Hibernation in grizzly bears

 

        Bear hibernation is truly a miracle of nature.  During the 5-7 months of hibernation a bear lives completely off of its stored fat reserves (burning up to 8000 calories a day and hence its need to fatten up in the fall) and at no time does it eat, drink, defecate, or even urinate while in hibernation.  During hibernation the bear body essentially enters a mode of conservation, efficiency and recycling.  For months on end the bear doesn't consume any fluids all the while never becoming dehydrated (also a bear is actually losing considerable water via the moisture in its exhaled breath) which would obviously normally kill any animal.  However, the bear hibernation physiology allows it to get all the water it needs from the metabolization of fat.  Water is a byproduct of fat metabolization and the bear is able to use this water to supply all of its fluid requirements.  

        The treatment of wastes is even more amazing because although the bear isn't consuming any food or water most mammals still must regularly urinate in order to rid the body of urea (the same is obviously true with humans). Urea is a nitrogenous compound that is a byproduct of protein metabolization (a process that is required to regulate blood glucose levels since fat metabolization doesn't generate enough glucose on its own).  Urea is a poison that must be removed from the body via urine.  Obviously, bears have found a way around this dilemma.  Although not fully understood a bear is somehow capable of converting the urea back into protein which begins the cycle again.  So essentially the bear is recycling the poisonous urea into useful protein that it can reuse!  Modern medicine would love to be able to repeat this feat for humans suffering kidney failure and bears are the only animal able to do this trick.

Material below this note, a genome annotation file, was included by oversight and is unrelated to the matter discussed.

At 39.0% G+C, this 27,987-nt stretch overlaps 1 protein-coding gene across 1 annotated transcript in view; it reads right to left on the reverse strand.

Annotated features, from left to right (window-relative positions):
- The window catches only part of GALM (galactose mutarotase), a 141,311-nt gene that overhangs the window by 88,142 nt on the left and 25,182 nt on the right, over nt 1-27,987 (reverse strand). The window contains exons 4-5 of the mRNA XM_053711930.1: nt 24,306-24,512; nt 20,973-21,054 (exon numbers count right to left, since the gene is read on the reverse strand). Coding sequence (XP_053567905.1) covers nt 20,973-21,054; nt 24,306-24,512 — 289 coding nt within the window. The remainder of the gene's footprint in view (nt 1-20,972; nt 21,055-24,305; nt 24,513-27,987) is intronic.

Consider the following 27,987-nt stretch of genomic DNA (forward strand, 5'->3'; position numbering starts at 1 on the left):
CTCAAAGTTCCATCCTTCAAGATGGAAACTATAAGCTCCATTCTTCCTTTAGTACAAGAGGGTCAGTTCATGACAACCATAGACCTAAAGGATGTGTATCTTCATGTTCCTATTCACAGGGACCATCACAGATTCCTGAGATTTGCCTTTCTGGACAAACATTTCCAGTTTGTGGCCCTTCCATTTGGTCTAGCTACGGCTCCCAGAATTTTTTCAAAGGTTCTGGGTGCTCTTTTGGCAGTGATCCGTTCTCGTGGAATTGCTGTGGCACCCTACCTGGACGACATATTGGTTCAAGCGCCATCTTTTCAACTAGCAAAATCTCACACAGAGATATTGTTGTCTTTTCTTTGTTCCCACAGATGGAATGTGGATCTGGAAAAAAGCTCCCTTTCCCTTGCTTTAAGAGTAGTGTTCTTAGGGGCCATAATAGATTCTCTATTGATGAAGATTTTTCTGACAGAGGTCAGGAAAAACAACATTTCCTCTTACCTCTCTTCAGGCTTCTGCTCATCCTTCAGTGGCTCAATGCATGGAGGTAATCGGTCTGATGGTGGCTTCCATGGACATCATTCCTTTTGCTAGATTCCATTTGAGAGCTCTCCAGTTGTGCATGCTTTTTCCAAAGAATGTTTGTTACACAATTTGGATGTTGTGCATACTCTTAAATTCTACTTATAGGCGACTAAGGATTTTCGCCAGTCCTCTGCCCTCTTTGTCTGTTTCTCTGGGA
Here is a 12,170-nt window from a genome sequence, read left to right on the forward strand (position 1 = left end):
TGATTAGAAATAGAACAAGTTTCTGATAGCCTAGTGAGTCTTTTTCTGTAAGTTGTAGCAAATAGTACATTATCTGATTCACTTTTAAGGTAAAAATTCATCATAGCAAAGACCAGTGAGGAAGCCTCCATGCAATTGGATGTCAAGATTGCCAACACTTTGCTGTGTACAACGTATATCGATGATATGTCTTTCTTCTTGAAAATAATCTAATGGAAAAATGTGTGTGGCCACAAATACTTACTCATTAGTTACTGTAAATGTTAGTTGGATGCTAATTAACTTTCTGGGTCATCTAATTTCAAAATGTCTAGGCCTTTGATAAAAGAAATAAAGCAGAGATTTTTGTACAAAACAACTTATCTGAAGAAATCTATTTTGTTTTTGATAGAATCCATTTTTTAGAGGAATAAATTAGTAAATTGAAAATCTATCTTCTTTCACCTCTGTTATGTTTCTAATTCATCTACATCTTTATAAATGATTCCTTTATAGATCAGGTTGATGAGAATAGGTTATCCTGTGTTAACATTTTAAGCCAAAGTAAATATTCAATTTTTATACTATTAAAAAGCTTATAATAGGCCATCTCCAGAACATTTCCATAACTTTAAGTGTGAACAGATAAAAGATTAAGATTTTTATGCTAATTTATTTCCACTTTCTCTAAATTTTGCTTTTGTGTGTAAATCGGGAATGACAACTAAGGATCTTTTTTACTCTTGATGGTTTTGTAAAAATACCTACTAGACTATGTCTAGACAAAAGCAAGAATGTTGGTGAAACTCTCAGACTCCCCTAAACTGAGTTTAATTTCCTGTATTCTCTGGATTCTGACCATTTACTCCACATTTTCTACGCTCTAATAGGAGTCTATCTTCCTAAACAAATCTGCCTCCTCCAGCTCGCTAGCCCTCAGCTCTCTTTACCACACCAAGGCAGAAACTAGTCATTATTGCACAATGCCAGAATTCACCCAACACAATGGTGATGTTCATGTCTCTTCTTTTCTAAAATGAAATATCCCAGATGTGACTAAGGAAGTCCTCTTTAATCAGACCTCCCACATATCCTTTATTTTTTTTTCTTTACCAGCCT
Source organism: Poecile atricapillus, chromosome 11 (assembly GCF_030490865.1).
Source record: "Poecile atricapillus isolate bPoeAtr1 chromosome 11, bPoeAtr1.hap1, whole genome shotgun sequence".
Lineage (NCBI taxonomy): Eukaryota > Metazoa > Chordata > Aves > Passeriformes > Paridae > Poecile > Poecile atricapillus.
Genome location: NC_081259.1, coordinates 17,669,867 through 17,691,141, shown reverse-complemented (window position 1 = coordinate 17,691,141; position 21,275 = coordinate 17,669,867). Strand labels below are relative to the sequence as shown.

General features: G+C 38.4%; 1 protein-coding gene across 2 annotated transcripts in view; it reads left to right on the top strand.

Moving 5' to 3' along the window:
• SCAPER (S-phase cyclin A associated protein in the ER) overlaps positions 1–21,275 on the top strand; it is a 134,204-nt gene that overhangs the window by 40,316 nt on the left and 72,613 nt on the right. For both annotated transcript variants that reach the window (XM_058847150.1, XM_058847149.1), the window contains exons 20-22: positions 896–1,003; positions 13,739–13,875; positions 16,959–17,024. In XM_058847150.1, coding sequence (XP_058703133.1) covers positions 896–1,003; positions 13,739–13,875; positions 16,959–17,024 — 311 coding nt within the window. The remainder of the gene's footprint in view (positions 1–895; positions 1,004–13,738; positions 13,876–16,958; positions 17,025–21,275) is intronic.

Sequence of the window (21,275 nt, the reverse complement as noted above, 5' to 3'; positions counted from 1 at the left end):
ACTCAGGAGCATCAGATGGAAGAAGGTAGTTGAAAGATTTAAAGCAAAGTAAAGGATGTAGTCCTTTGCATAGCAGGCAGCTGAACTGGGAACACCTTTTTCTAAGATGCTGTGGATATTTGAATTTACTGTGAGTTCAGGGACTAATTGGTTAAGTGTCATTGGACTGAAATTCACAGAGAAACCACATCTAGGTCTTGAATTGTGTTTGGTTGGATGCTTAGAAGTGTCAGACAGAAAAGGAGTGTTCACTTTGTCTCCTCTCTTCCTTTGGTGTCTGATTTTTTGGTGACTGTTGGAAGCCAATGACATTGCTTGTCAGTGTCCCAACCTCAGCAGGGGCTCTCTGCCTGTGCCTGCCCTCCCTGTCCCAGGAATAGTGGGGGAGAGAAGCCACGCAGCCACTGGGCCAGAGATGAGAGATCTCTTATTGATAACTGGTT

During hibernation a bear's body temperature drops from a normal temperature of around 100 degrees (this varies somewhat with activity) down to about 90 degrees depending on the den temperature.  Other hibernating mammals such as ground squirrels have a body temperature that drops nearly to the ambient temperature while hibernating and thus can't be awakened while hibernating.  However, a bear can be easily awakened during hibernation (so don't try and sneak into a bear den thinking it's safe!).  Also the heart rate drops from around 50 beats per minute to about 10 bpm in an effort to conserve energy as much as possible.  

 

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2008 John Teel